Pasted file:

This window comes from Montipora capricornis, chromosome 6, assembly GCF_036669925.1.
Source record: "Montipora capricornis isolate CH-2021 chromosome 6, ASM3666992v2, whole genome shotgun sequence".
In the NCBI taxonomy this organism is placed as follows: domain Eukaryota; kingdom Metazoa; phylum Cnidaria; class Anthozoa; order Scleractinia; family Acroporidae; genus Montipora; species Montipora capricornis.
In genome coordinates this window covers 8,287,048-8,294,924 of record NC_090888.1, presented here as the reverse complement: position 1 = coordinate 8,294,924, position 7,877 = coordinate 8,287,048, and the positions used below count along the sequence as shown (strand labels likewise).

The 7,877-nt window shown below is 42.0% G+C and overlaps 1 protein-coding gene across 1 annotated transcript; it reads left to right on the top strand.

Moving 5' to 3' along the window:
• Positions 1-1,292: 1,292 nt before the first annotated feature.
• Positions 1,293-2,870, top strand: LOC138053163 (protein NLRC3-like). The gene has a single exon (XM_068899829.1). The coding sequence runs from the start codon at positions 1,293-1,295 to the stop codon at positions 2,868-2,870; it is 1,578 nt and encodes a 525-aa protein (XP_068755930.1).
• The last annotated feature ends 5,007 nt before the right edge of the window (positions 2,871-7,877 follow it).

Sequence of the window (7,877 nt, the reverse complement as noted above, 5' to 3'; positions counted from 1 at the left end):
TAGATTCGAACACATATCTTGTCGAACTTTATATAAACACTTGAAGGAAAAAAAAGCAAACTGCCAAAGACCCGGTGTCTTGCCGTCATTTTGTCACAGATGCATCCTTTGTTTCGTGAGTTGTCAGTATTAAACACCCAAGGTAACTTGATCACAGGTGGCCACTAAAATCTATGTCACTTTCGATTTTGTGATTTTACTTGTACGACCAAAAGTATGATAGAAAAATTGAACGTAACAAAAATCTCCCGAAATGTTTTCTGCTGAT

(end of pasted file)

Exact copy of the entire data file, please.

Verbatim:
This window comes from Montipora capricornis, chromosome 6, assembly GCF_036669925.1.
Source record: "Montipora capricornis isolate CH-2021 chromosome 6, ASM3666992v2, whole genome shotgun sequence".
In the NCBI taxonomy this organism is placed as follows: domain Eukaryota; kingdom Metazoa; phylum Cnidaria; class Anthozoa; order Scleractinia; family Acroporidae; genus Montipora; species Montipora capricornis.
In genome coordinates this window covers 8,287,048-8,294,924 of record NC_090888.1, presented here as the reverse complement: position 1 = coordinate 8,294,924, position 7,877 = coordinate 8,287,048, and the positions used below count along the sequence as shown (strand labels likewise).

The 7,877-nt window shown below is 42.0% G+C and overlaps 1 protein-coding gene across 1 annotated transcript; it reads left to right on the top strand.

Moving 5' to 3' along the window:
• Positions 1-1,292: 1,292 nt before the first annotated feature.
• Positions 1,293-2,870, top strand: LOC138053163 (protein NLRC3-like). The gene has a single exon (XM_068899829.1). The coding sequence runs from the start codon at positions 1,293-1,295 to the stop codon at positions 2,868-2,870; it is 1,578 nt and encodes a 525-aa protein (XP_068755930.1).
• The last annotated feature ends 5,007 nt before the right edge of the window (positions 2,871-7,877 follow it).

Sequence of the window (7,877 nt, the reverse complement as noted above, 5' to 3'; positions counted from 1 at the left end):
TAGATTCGAACACATATCTTGTCGAACTTTATATAAACACTTGAAGGAAAAAAAAGCAAACTGCCAAAGACCCGGTGTCTTGCCGTCATTTTGTCACAGATGCATCCTTTGTTTCGTGAGTTGTCAGTATTAAACACCCAAGGTAACTTGATCACAGGTGGCCACTAAAATCTATGTCACTTTCGATTTTGTGATTTTACTTGTACGACCAAAAGTATGATAGAAAAATTGAACGTAACAAAAATCTCCCGAAATGTTTTCTGCTGAT